Infrared and Electrical Safety

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Infrared and electrical safety: meeting safety requirements using IR windows and thermal imaging

BY COLIN PLASTOW, FLUKE Electronics

By installing IR (infrared) windows, panes or ports, technicians using thermal imagers can inspect live electrical equipment without removing protective covers. Unlike a port or pane, the additional protection afforded by infrared (IR) windows comes from their crystal optic construction, which is designed to better protect technicians under fault conditions resulting from unexpected component failures or work on other parts of the system. This substantially reduces hazard ratings and, in most cases, allows the thermographer to work more safely, minimizing the need for excessively bulky and cumbersome protective clothing.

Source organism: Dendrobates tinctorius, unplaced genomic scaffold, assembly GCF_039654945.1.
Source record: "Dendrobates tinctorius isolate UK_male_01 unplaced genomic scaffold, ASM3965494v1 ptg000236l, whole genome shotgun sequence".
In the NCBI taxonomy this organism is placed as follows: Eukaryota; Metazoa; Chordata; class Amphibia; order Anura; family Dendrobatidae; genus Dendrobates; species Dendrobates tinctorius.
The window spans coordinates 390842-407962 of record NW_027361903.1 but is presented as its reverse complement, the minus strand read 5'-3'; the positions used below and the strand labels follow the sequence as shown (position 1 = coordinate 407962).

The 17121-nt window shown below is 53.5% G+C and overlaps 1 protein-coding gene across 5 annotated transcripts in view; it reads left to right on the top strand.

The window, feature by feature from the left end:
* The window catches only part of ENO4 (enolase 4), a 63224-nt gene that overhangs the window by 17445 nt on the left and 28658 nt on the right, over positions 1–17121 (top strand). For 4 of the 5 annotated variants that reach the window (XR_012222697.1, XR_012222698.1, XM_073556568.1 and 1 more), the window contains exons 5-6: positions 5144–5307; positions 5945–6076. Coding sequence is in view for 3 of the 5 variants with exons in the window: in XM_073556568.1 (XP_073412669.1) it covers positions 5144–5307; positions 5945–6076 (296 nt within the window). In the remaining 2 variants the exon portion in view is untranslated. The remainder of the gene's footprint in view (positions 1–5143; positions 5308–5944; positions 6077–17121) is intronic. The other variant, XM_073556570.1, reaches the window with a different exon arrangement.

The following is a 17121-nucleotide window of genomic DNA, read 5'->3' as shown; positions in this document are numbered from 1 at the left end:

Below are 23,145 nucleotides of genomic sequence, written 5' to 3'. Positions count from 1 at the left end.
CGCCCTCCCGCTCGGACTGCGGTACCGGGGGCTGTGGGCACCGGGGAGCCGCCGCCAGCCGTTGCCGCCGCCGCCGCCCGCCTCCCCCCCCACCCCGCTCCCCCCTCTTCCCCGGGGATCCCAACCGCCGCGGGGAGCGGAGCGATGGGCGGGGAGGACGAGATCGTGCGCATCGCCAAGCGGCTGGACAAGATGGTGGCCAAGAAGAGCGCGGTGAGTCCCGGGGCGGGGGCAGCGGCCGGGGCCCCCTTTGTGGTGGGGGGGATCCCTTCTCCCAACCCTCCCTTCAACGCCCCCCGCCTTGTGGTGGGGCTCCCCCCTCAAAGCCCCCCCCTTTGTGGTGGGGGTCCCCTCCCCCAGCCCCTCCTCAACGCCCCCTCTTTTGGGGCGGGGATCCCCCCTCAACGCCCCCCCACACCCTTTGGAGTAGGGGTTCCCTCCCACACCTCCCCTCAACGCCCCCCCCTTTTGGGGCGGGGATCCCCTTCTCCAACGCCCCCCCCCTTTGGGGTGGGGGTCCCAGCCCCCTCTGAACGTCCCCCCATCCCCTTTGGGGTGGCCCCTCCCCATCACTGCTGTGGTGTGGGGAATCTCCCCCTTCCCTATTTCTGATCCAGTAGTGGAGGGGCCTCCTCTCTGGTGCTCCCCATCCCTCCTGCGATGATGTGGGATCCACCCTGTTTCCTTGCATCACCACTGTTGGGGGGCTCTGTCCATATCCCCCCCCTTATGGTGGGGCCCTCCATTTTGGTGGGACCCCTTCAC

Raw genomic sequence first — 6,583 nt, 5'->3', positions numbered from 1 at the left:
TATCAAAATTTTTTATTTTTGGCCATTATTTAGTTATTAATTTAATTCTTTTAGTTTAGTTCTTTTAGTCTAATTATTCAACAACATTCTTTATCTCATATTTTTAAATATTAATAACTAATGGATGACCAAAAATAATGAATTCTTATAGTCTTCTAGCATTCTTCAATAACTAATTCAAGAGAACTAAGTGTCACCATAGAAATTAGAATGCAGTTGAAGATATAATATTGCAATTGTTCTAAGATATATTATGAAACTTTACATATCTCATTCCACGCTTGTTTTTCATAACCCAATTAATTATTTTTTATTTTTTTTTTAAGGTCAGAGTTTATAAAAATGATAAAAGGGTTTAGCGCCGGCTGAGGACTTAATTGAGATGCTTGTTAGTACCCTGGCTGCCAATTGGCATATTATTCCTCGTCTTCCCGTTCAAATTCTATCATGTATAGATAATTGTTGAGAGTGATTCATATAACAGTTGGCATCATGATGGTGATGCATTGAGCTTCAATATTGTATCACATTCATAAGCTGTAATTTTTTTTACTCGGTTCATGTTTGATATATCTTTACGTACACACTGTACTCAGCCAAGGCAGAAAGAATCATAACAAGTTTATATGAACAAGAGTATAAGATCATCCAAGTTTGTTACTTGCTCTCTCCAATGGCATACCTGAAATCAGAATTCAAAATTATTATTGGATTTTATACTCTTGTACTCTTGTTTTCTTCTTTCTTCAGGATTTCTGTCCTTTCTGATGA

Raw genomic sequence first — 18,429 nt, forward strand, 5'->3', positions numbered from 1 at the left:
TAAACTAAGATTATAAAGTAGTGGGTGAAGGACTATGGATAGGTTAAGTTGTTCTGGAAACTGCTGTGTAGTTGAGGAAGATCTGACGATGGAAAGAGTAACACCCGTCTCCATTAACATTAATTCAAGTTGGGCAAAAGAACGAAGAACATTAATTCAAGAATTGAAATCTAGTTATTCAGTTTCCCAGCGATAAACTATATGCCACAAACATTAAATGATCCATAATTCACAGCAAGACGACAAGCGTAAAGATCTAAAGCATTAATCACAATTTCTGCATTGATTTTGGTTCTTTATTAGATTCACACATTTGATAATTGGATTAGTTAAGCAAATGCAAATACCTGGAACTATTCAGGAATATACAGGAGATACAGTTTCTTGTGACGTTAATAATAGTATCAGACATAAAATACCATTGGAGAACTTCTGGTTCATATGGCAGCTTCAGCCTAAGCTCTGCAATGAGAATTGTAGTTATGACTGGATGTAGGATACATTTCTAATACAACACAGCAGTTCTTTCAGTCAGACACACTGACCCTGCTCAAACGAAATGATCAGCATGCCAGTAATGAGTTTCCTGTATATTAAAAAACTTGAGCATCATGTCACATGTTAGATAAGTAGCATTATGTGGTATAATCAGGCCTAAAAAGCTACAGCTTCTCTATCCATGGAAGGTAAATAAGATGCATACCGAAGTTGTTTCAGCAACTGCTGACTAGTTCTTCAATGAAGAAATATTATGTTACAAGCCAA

In 2009, NFPA 70E: “The Standard for Electrical Safety in the Workplace”, published by the National Fire Protection Association (NFPA), was updated to recognize new hazards, address other safety gaps, and improve protection for electrical workers, while helping companies comply with regulations from the Occupational Safety and Health Administration (OSHA), a federal agency in the U.S. government that regulates workplace safety and health standards.

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